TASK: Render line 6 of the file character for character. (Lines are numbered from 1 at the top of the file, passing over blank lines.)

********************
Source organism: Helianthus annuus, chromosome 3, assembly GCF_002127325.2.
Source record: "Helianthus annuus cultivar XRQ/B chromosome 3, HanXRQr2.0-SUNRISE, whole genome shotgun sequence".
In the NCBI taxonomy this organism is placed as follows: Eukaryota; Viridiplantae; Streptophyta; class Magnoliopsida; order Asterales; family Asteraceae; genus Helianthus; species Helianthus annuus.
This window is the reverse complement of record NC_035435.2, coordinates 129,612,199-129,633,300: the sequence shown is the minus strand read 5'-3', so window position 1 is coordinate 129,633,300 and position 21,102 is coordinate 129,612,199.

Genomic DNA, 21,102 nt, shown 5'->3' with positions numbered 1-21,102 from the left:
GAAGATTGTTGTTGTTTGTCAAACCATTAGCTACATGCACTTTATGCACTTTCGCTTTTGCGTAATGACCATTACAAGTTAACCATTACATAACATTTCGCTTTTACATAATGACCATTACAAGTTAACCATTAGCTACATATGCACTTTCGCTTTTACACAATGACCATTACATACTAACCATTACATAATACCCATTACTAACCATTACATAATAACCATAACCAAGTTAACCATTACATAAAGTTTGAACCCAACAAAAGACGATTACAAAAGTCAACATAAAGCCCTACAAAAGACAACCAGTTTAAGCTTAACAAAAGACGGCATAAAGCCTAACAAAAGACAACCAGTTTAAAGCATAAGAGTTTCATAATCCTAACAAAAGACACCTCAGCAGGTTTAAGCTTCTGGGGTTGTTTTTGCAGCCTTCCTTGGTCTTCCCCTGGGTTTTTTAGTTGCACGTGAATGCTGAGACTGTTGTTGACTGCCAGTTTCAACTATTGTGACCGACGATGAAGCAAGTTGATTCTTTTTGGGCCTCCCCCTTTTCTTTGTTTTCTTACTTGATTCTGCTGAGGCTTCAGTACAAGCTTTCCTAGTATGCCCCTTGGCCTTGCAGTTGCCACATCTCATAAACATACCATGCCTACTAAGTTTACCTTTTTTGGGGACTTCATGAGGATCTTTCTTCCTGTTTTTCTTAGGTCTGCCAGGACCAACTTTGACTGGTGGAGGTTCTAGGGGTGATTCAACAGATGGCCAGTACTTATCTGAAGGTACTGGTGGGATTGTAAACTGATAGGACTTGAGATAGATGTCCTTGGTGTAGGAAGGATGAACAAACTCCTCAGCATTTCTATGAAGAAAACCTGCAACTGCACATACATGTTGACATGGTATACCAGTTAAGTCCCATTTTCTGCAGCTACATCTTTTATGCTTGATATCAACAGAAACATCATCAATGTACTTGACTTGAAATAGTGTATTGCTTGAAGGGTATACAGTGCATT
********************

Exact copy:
GAAGATTGTTGTTGTTTGTCAAACCATTAGCTACATGCACTTTATGCACTTTCGCTTTTGCGTAATGACCATTACAAGTTAACCATTACATAACATTTCGCTTTTACATAATGACCATTACAAGTTAACCATTAGCTACATATGCACTTTCGCTTTTACACAATGACCATTACATACTAACCATTACATAATACCCATTACTAACCATTACATAATAACCATAACCAAGTTAACCATTACATAAAGTTTGAACCCAACAAAAGACGATTACAAAAGTCAACATAAAGCCCTACAAAAGACAACCAGTTTAAGCTTAACAAAAGACGGCATAAAGCCTAACAAAAGACAACCAGTTTAAAGCATAAGAGTTTCATAATCCTAACAAAAGACACCTCAGCAGGTTTAAGCTTCTGGGGTTGTTTTTGCAGCCTTCCTTGGTCTTCCCCTGGGTTTTTTAGTTGCACGTGAATGCTGAGACTGTTGTTGACTGCCAGTTTCAACTATTGTGACCGACGATGAAGCAAGTTGATTCTTTTTGGGCCTCCCCCTTTTCTTTGTTTTCTTACTTGATTCTGCTGAGGCTTCAGTACAAGCTTTCCTAGTATGCCCCTTGGCCTTGCAGTTGCCACATCTCATAAACATACCATGCCTACTAAGTTTACCTTTTTTGGGGACTTCATGAGGATCTTTCTTCCTGTTTTTCTTAGGTCTGCCAGGACCAACTTTGACTGGTGGAGGTTCTAGGGGTGATTCAACAGATGGCCAGTACTTATCTGAAGGTACTGGTGGGATTGTAAACTGATAGGACTTGAGATAGATGTCCTTGGTGTAGGAAGGATGAACAAACTCCTCAGCATTTCTATGAAGAAAACCTGCAACTGCACATACATGTTGACATGGTATACCAGTTAAGTCCCATTTTCTGCAGCTACATCTTTTATGCTTGATATCAACAGAAACATCATCAATGTACTTGACTTGAAATAGTGTATTGCTTGAAGGGTATACAGTGCATT